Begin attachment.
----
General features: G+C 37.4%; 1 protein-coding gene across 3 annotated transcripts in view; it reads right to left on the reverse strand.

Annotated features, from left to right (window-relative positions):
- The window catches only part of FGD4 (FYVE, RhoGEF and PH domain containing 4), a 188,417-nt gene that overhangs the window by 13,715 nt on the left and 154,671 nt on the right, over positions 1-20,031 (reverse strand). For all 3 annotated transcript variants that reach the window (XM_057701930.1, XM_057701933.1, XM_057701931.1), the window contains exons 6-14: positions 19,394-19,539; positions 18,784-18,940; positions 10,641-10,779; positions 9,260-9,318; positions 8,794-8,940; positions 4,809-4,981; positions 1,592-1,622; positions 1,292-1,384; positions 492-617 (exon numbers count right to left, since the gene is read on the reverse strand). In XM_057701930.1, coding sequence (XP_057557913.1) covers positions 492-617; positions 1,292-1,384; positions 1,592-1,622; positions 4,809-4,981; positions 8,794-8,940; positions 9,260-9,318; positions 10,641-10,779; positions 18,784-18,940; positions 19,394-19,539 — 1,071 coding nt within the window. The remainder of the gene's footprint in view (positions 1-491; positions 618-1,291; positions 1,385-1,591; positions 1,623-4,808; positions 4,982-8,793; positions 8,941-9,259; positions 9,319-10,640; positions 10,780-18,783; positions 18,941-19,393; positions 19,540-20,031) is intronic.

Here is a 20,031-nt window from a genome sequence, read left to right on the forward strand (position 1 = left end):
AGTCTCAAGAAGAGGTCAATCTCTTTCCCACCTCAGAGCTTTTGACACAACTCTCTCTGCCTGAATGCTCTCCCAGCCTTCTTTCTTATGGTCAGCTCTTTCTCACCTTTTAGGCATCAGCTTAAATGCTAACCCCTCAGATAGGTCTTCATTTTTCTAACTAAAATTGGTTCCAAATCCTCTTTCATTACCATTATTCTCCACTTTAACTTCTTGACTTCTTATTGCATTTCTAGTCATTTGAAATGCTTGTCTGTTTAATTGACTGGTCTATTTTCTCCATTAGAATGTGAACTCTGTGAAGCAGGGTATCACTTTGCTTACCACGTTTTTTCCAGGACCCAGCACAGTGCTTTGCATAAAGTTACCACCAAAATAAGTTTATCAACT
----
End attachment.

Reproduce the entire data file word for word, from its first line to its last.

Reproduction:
General features: G+C 37.4%; 1 protein-coding gene across 3 annotated transcripts in view; it reads right to left on the reverse strand.

Annotated features, from left to right (window-relative positions):
- The window catches only part of FGD4 (FYVE, RhoGEF and PH domain containing 4), a 188,417-nt gene that overhangs the window by 13,715 nt on the left and 154,671 nt on the right, over positions 1-20,031 (reverse strand). For all 3 annotated transcript variants that reach the window (XM_057701930.1, XM_057701933.1, XM_057701931.1), the window contains exons 6-14: positions 19,394-19,539; positions 18,784-18,940; positions 10,641-10,779; positions 9,260-9,318; positions 8,794-8,940; positions 4,809-4,981; positions 1,592-1,622; positions 1,292-1,384; positions 492-617 (exon numbers count right to left, since the gene is read on the reverse strand). In XM_057701930.1, coding sequence (XP_057557913.1) covers positions 492-617; positions 1,292-1,384; positions 1,592-1,622; positions 4,809-4,981; positions 8,794-8,940; positions 9,260-9,318; positions 10,641-10,779; positions 18,784-18,940; positions 19,394-19,539 — 1,071 coding nt within the window. The remainder of the gene's footprint in view (positions 1-491; positions 618-1,291; positions 1,385-1,591; positions 1,623-4,808; positions 4,982-8,793; positions 8,941-9,259; positions 9,319-10,640; positions 10,780-18,783; positions 18,941-19,393; positions 19,540-20,031) is intronic.

Here is a 20,031-nt window from a genome sequence, read left to right on the forward strand (position 1 = left end):
AGTCTCAAGAAGAGGTCAATCTCTTTCCCACCTCAGAGCTTTTGACACAACTCTCTCTGCCTGAATGCTCTCCCAGCCTTCTTTCTTATGGTCAGCTCTTTCTCACCTTTTAGGCATCAGCTTAAATGCTAACCCCTCAGATAGGTCTTCATTTTTCTAACTAAAATTGGTTCCAAATCCTCTTTCATTACCATTATTCTCCACTTTAACTTCTTGACTTCTTATTGCATTTCTAGTCATTTGAAATGCTTGTCTGTTTAATTGACTGGTCTATTTTCTCCATTAGAATGTGAACTCTGTGAAGCAGGGTATCACTTTGCTTACCACGTTTTTTCCAGGACCCAGCACAGTGCTTTGCATAAAGTTACCACCAAAATAAGTTTATCAACT